UK bat species

A Daubenton's bat © Derek Smith

A Daubenton's bat

Our guide to the species of bat that roost and forage in the UK.

Alcathoe's bat
This bat is very similar to the whiskered and Brandt's bats with which it has probably been confused in the past. Since 2009 it has been recorded in Yorkshire and the south of England, including Surrey. It is believed that many of the bats formally identified as 'whiskered/Brandt's' bats that forage over Petworth Park may be this species.

Barbastelles are rare and found in ancient woodland in the southern half of the UK. Its scientific name, Barbastella barbastellus, refers to diminutive whiskers which, with the ears joined at the base and a pug nose makes the barbastelle so ugly it is almost pretty.

Wingspan: 27cm
Body length: 45mm

Bechstein’s bat
A rare bat, restricted to ancient woodlands in the south of England. Bechstein's bat has the longest ears of any European bat, after the long-eared bat, measuring at about 25mm.

wingspan: 28cm
body length: 45mm

Brown long-eared bat
A woodland bat that also roosts in large roof voids and forages in woodland, gardens and orchards. The brown long-eared bat unusually sometimes hibernates in summer roosts, as well as through the winter months. Its ears are about 28mm long and are so fine tuned they can navigate them to food including the tiniest of insects. They enjoy feeding on yellow underwing moths. The wings of these moths are often found on the floor below a roost.

Wingspan: 25cm
Body length: 45mm

Daubenton’s bat
Associated with water sites, often roosting in trees. Also known as the water bat, Daubenton’s bat flies low over water feeding on insects. Its large feet distinguish it from other bats, such as the whiskered bat.

Wingspan: 25cm
Body length: 45mm

Greater mouse-eared bat
Britain's biggest bat, there is only one British site known (near the south coast) for the greater mouse-eared bat, on the edge of its range in Europe. On mainland Europe the greater mouse-eared bat is common in areas and known to travel over a 100 miles from summer to winter haunts.

Wingspan     40cm
Body length     70mm

Grey long-eared bat
The grey long-eared bat is rarely found and is restricted to England, south of the Thames. They differ from the more common brown long-eared bat as they have darker fur which is grey at its base.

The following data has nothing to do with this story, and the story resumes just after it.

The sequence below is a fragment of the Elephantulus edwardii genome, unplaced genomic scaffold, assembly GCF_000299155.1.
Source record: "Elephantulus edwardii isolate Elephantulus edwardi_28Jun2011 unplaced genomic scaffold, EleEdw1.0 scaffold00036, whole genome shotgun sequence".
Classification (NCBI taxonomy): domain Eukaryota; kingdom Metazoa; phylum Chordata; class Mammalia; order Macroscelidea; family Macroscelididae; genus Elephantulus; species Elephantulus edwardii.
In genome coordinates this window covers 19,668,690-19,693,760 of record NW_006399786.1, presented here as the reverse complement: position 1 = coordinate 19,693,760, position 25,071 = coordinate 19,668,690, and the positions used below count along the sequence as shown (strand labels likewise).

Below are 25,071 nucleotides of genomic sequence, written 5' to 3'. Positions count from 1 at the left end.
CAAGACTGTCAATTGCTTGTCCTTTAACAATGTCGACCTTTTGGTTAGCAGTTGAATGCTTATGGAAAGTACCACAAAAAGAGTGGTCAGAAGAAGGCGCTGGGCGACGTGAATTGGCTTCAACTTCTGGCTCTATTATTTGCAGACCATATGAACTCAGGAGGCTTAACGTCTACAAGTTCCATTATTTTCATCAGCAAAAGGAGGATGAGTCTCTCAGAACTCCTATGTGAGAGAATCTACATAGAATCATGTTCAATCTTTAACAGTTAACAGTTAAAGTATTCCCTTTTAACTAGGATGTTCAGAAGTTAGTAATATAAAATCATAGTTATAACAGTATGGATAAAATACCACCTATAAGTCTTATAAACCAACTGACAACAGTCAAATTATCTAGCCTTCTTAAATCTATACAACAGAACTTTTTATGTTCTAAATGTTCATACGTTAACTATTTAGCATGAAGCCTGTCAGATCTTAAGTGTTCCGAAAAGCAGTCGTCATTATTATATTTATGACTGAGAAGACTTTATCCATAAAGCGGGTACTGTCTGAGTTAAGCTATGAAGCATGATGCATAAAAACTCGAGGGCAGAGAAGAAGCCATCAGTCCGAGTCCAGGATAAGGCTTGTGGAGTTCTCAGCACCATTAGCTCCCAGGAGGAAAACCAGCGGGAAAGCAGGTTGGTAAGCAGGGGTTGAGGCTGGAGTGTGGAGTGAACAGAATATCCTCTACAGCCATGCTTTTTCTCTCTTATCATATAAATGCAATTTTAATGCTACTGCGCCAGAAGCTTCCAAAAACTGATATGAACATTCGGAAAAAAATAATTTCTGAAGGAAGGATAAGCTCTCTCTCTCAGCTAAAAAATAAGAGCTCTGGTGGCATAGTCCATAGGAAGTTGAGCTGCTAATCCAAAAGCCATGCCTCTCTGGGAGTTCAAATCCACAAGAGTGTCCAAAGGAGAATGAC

Wingspan: 25cm
Body length: 45mm

Horseshoe bats
Restricted to the south-west of England and Wales, both lesser and greater horseshoes have declined in number and their ranges contracted. They are closely linked to woodlands and cattle-grazed pastures, especially in steep-sided valleys.

In summer they roost in old roof spaces with easy access. In winter, they use mainly underground sites such as stone mines and caves. Many are in Special Areas of Conservation.

Greater horseshoe bat wingspan: 34cm
Body length: 64mm
Lesser horseshoe bat wingspan: 25cm
Body length: 40mm

Leisler’s bat
Common in Ireland, this high flying bat roosts in buildings as well as being a tree dweller.
Wingspan: 30cm
Body length: 64mm

Natterer’s bat
A parkland and woodland species, often roosting in tree hollows, old timbers of barns, old house roofs and churches. Natterer's bat is distinguished by its white belly.

Wingspan: 28cm
Body length: 45mm

This tree roosting species forages widely, especially high over water. It competes with starlings for tree holes to live in. The Noctule is one of Britain's largest bats, and a strong flyer. It often emerges before dark in the summer to catch insects, mixing with swifts and swallows.

Wingspan: 36cm
Body length: 75mm

There are three species (two relatively common) of Britain's smallest bat, the pipistrelle. They roost commonly in modern houses, but are found roosting and foraging everywhere. Also our commonest bat species, pipistrelles live in large colonies of 1000 or more.

Wingspan: 22cm
Body length: 35mm

Restricted to the southern half of England and South Wales, this bat roosts in older houses, foraging over pasture and gardens. The serotine returns to the same roost year after year, so the floors of the roof spaces they inhabit become carpeted with their black droppings.
Wingspan: 36cm
Body length: 64mm

Whiskered and Brandt’s bat
Often found in woodland and around waterside, roosting in trees, bat boxes and buildings. These two species are remarkably alike. Whiskered bats do not live up to their name, only having more fur around their eyes and muzzle than other bats. A small bat, they are known in Europe to travel long distances as far as 1,200 miles, although they don't move long distances in this country.

Wingspan: 24cm
body length: 40mm